English as a lingua franca and its educational impact in Asia
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This chapter will begin with a brief historical review of languages which have operated as lingua francas across East and Southeast Asia. It will then review the development of English in selected Asian countries and its role in those countries today. It will be argued that the role of English in Asia has now extended beyond operating at intranational level, as evidenced by the existence of established varieties of English such as Malaysian and Filipino, to becoming an interregional lingua franca. That is to say, a major Asian role of English is as a medium of interregional communication for Asian multilinguals for whom English is an additional language. Evidence for this comes, for example, from the legislation of English as the sole working language of the ten countries which make up the Association of Southeast Asian Nations (ASEAN). Drawing on research based on a study of which languages are currently being used as languages of education in school curricula in selected Asian countries, using the Philippines and Indonesia as case studies, the chapter will consider the educational impacts of the role of English as a lingua franca in Asia. This section of the chapter will include tentative predictions for the respective roles of English and Asian languages. The chapter will conclude with suggestions for a ‘Communicating with Asia’ skill-set which Europeans might find useful.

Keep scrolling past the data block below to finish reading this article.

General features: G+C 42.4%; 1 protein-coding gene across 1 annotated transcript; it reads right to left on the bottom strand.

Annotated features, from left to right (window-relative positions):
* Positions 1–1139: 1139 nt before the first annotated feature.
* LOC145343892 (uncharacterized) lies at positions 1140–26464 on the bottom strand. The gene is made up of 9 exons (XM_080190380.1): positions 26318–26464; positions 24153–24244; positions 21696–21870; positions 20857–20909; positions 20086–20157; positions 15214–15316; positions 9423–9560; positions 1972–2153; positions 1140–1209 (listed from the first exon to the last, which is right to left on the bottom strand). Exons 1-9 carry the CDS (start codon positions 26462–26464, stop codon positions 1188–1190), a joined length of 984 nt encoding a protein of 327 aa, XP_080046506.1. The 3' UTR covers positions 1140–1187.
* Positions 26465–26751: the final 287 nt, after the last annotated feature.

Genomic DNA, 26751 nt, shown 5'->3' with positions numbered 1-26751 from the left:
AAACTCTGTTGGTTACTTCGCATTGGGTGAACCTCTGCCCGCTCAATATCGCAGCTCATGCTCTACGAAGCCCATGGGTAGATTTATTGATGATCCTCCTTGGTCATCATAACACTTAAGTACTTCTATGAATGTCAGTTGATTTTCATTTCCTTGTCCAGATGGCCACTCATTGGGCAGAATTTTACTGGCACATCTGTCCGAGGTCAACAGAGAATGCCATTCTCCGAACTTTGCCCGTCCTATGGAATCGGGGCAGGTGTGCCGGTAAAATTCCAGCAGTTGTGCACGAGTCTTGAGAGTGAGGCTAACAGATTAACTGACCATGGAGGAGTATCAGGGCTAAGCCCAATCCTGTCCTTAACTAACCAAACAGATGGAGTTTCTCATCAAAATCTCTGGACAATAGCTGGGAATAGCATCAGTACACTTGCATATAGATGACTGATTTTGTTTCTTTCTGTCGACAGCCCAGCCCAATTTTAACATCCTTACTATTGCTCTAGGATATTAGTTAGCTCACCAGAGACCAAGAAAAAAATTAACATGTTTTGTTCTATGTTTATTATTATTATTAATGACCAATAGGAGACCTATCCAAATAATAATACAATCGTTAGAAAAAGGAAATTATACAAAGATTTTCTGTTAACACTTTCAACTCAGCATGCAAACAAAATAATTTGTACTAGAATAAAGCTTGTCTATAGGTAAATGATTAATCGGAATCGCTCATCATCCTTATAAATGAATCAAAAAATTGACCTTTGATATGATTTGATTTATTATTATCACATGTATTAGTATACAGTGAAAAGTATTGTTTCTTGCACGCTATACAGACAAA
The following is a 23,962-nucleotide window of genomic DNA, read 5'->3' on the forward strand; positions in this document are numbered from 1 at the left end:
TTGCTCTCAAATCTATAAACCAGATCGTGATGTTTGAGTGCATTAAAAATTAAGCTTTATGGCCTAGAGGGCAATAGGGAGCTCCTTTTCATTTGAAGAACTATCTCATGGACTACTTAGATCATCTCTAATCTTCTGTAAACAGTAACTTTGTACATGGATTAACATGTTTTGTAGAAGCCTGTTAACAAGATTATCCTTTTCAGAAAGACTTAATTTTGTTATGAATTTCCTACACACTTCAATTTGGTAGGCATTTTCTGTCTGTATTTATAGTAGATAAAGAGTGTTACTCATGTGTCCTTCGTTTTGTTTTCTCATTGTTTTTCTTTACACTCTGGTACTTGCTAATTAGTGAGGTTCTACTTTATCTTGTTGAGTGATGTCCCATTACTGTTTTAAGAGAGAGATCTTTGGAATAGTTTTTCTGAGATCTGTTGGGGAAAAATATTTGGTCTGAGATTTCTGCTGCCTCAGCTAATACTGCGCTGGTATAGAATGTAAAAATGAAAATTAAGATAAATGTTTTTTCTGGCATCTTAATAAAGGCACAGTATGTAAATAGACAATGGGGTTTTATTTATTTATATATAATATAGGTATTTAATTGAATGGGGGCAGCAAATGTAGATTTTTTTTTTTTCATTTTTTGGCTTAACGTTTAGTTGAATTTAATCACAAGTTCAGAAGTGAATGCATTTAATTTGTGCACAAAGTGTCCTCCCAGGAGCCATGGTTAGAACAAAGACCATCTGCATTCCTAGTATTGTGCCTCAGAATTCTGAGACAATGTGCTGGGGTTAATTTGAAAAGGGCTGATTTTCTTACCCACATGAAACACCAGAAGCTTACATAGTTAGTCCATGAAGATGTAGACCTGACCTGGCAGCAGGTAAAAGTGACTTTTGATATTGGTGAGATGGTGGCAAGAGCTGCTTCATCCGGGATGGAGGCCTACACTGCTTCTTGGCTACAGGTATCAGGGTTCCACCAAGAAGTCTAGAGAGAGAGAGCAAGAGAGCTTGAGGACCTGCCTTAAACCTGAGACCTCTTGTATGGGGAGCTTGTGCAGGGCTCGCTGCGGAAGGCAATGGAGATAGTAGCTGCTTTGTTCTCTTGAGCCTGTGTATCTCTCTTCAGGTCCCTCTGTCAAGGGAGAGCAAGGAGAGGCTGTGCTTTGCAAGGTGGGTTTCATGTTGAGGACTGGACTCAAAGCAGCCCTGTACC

Communicating with Asia, The Future of English as a Global Language
© 2016 Cambridge University Press. This material has been published as English as a lingua franca and its educational impact in Asia by Andy Kirkpatrick. This version is free to view and download for personal use only. Not for re-distribution, re-sale or use in derivative works.
Applied Linguistics and Educational Linguistics